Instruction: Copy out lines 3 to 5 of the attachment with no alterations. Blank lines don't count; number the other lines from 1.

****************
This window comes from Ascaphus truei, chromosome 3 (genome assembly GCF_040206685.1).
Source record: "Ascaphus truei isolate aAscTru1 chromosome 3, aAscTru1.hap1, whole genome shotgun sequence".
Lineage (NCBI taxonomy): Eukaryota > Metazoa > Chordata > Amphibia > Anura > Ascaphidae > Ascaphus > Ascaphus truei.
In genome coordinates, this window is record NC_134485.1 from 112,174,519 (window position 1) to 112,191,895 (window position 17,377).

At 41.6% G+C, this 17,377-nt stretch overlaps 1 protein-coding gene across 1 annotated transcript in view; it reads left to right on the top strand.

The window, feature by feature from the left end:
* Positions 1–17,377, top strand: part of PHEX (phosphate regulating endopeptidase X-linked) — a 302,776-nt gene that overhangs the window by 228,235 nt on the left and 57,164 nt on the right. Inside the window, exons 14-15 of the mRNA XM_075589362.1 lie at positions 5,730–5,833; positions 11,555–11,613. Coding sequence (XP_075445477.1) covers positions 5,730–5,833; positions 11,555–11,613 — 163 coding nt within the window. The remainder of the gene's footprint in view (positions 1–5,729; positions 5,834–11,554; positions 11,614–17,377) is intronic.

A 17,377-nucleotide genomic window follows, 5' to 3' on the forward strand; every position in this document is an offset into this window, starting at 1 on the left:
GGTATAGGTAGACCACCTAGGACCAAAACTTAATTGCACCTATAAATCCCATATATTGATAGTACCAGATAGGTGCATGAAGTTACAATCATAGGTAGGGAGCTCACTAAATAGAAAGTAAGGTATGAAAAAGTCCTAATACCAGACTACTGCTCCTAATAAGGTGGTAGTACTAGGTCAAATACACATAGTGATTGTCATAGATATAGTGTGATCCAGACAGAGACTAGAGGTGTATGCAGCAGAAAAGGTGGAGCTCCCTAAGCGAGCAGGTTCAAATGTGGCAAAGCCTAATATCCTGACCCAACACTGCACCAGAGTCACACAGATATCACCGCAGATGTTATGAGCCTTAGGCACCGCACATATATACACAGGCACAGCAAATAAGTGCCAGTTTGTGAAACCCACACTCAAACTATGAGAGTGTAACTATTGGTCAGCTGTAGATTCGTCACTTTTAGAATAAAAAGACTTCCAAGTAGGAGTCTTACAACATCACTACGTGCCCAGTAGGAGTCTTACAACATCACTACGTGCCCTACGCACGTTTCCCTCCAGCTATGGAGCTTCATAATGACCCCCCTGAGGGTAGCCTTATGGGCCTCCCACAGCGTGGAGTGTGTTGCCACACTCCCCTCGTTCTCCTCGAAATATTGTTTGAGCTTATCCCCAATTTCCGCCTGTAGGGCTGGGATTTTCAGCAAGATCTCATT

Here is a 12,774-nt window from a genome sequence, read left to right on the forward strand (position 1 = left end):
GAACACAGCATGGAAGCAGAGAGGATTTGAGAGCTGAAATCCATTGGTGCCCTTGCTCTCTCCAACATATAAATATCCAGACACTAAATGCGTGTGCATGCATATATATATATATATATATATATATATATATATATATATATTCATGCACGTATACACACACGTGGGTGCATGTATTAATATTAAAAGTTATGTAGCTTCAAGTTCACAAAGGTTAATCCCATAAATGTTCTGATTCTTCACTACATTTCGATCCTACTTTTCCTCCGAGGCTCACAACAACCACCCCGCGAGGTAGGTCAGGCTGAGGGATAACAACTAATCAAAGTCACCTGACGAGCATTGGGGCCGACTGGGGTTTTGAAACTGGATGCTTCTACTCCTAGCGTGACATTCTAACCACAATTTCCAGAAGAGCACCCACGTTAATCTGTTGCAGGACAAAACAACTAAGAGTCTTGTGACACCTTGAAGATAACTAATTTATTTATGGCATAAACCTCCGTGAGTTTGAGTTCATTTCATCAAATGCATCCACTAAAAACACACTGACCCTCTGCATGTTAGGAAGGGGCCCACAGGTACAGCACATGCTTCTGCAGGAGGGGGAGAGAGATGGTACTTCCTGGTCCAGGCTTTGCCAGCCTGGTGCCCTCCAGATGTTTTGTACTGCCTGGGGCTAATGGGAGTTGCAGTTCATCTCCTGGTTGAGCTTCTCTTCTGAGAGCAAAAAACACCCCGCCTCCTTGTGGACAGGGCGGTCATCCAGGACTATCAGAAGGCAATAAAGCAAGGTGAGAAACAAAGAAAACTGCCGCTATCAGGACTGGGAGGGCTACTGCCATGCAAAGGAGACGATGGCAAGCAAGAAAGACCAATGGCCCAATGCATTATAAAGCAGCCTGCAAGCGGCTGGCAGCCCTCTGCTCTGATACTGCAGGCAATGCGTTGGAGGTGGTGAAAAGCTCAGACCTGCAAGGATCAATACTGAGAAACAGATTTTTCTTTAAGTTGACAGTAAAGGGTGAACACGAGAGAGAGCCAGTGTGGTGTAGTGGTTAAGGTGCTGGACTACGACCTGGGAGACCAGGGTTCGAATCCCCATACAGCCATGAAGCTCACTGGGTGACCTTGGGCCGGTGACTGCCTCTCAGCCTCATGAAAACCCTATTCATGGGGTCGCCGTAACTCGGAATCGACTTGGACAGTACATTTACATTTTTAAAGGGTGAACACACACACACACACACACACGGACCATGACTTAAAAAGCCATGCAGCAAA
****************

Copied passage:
Lineage (NCBI taxonomy): Eukaryota > Metazoa > Chordata > Amphibia > Anura > Ascaphidae > Ascaphus > Ascaphus truei.
In genome coordinates, this window is record NC_134485.1 from 112,174,519 (window position 1) to 112,191,895 (window position 17,377).

At 41.6% G+C, this 17,377-nt stretch overlaps 1 protein-coding gene across 1 annotated transcript in view; it reads left to right on the top strand.